• 21 years of age and older
  • Must sign informed consent, witnessed, and dated prior to entry
  • The participant has breast biopsy consistent with Ductal Carcinoma in situ (DCIS)
  • Performance Status: ECOG 0-1 unless mobility is limited from chronic physical handicap
  • No clinical evidence of other malignancies (except Basal Cell carcinoma)
  • Complete blood count, differential and platelet count must be WNL or verified by the study chair to be related to conditions not interfering with normal health status
  • Adequate hepatic and renal function (these must be WNL or verified by study chair to be related to conditions not interfering with normal health status)
  • Normal fasting glucose
  • No history of diabetes
  • Medically and Psychologically able to comply with all study requirements
  • Accessible for Follow up

Exclusion Criteria:

  • Less than 21 years of age
  • Known invasive breast cancer of any type
  • Bilateral prophylactic mastectomy
  • Prior malignancy of any type that occurred less than 5 years previously, except for basal or squamous cell carcinoma of the skin or carcinoma in situ of the cervix
  • Existing non-malignant disease that would preclude the administration of pasireotide
  • Pregnancy: All subjects will have a beta-hCG serum pregnancy test to rule out pregnancy, a history will also be taken to make certain that recent sexual exposure does not put them at risk for pregnancy. If so a second serum pregnancy test will be done. Volunteers will be asked to use barrier contraception during study.
  • Tamoxifen or other preventive measures within 6 months
  • Serious Psychiatric condition or addictive disorder
  • Diabetes or elevated fasting blood sugar either by history or by HgbA1c greater than 6.5% or fasting serum glucose greater than 100mg/dL on screening labs. If fasting serum glucose is greater than 100mg/dL on screening labs, this test will be repeated to confirm the results
  • Inability to inject medication or test for finger stick glucose
  • Gall bladder disease
  • History of cholecystitis without cholecystectomy
  • Electrolyte abnormalities (particularly hypokalemia or hypomagnesemia)
  • Contraindication for MRI
  • If tumor size is < 1cm on mammography and all calcifications are removed on core biopsy the patient will be excluded.

QT related exclusion criteria

  • QTcF at screening > 450 msec.
  • History of syncope or family history of idiopathic sudden death.
  • Sustained or clinically significant cardiac arrhythmias.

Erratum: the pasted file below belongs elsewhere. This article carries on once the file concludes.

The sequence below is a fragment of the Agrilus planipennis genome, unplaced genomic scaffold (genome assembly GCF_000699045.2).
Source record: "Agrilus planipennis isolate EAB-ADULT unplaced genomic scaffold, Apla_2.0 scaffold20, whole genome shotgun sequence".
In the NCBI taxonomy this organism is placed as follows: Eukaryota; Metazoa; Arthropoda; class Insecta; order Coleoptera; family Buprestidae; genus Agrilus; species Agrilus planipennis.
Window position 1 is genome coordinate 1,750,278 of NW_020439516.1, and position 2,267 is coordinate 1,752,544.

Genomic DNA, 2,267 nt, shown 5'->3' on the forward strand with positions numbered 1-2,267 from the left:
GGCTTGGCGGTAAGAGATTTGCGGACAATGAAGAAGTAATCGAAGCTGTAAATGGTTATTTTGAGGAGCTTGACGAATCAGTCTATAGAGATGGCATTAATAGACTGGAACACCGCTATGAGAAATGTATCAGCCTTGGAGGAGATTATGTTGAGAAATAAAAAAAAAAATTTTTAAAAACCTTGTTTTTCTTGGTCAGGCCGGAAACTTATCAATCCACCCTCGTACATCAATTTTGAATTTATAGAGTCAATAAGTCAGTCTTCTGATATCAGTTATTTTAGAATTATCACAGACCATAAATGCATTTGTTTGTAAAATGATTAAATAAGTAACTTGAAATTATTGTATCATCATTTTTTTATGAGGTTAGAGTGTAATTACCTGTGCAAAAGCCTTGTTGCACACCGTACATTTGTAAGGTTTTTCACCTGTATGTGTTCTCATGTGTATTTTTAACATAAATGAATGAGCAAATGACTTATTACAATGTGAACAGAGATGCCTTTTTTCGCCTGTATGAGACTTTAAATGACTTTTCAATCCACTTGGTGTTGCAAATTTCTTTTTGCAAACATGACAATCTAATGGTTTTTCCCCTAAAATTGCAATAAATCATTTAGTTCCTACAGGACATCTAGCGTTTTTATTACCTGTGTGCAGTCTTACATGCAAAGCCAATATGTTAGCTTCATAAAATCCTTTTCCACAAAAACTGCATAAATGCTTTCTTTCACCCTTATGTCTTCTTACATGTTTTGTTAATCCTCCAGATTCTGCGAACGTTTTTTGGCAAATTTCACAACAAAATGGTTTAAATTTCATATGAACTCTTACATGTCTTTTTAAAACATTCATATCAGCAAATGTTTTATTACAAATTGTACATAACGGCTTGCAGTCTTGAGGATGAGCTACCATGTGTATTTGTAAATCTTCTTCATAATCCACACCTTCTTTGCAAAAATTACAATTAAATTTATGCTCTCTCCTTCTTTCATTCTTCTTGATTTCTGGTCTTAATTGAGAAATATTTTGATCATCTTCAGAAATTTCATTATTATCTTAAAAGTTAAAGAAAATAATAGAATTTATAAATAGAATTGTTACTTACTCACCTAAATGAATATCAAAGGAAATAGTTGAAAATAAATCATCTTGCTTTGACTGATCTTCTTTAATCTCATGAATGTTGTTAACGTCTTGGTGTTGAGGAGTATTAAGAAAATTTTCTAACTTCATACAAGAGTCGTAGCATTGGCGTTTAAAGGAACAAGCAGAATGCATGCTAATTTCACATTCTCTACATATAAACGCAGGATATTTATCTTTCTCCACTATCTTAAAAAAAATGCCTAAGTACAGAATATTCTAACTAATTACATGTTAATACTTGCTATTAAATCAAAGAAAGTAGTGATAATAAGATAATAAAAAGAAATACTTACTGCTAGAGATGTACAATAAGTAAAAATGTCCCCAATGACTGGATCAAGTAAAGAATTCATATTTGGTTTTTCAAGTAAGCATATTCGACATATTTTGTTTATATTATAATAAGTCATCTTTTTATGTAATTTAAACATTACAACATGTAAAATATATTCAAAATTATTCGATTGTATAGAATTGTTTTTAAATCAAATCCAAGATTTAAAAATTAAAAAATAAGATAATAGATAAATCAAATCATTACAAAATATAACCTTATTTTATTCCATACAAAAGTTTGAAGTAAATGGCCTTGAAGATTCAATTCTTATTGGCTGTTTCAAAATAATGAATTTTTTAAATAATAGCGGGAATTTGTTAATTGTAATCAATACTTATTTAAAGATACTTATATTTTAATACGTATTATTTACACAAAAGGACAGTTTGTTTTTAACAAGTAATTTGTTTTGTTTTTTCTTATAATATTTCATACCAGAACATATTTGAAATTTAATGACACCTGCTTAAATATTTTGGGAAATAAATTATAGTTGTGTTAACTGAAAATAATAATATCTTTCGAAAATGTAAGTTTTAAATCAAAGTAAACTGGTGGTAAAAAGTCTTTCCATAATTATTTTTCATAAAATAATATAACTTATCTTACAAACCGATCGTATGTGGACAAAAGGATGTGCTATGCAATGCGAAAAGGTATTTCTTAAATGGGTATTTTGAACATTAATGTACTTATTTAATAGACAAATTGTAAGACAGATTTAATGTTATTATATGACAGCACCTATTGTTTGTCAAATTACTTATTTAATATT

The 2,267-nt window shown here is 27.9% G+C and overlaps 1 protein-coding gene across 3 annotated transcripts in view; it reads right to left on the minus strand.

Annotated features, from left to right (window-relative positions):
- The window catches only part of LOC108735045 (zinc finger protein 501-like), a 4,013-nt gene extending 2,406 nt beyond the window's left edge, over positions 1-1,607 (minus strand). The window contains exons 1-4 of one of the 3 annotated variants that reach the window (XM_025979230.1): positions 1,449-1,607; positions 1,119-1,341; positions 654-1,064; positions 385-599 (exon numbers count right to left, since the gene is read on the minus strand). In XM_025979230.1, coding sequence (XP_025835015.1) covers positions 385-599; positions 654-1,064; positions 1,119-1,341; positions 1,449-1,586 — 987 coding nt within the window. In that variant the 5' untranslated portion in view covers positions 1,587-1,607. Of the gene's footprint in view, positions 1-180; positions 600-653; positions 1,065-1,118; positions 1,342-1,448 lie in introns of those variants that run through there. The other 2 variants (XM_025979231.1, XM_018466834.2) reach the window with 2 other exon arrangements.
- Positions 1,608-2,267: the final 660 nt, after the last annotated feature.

• Risk factors for Torsades de Pointes such as hypokalemia, hypomagnesemia, cardiac failure, clinically significant/symptomatic bradycardia, or high-grade AV block.
  • Concomitant disease(s) that could prolong QT such as autonomic neuropathy (caused by diabetes, or Parkinson's disease), HIV, cirrhosis, uncontrolled hypothyroidism or cardiac failure
  • Concomitant medication(s) known to increase the QT interval.

Hepatic Related Exclusion Criteria

  • Baseline Alanine transaminase (ALT) or Aspartate transaminase (AST) > 2x upper limit of normal (ULN) without known complications of metastatic liver disease or primary hepatic disease (e.g. Cushing's disease and Acromegaly studies).
  • Baseline Total Bilirubin > 1.5x ULN
  Contacts and Locations
Choosing to participate in a study is an important personal decision. Talk with your doctor and family members or friends about deciding to join a study. To learn more about this study, you or your doctor may contact the study research staff using the Contacts provided below. For general information, see Learn About Clinical Studies.

Please refer to this study by its identifier: NCT01372618

United States, New York
NYU School of Medicine
New York, New York, United States, 10016
Sponsors and Collaborators
New York University School of Medicine
Principal Investigator: David L Kleinberg, MD NYU School of Medicine
  More Information

Responsible Party: New York University School of Medicine Identifier: NCT01372618     History of Changes
Other Study ID Numbers: 10-00641
BC097854 ( Other Grant/Funding Number: Department of Defense )
Study First Received: June 9, 2011
Last Updated: September 8, 2017

Studies a U.S. FDA-regulated Drug Product: Yes
Studies a U.S. FDA-regulated Device Product: No

Additional relevant MeSH terms:
Carcinoma in Situ
Carcinoma, Ductal
Carcinoma, Intraductal, Noninfiltrating
Neoplasms, Glandular and Epithelial
Neoplasms by Histologic Type
Neoplasms, Ductal, Lobular, and Medullary processed this record on September 20, 2017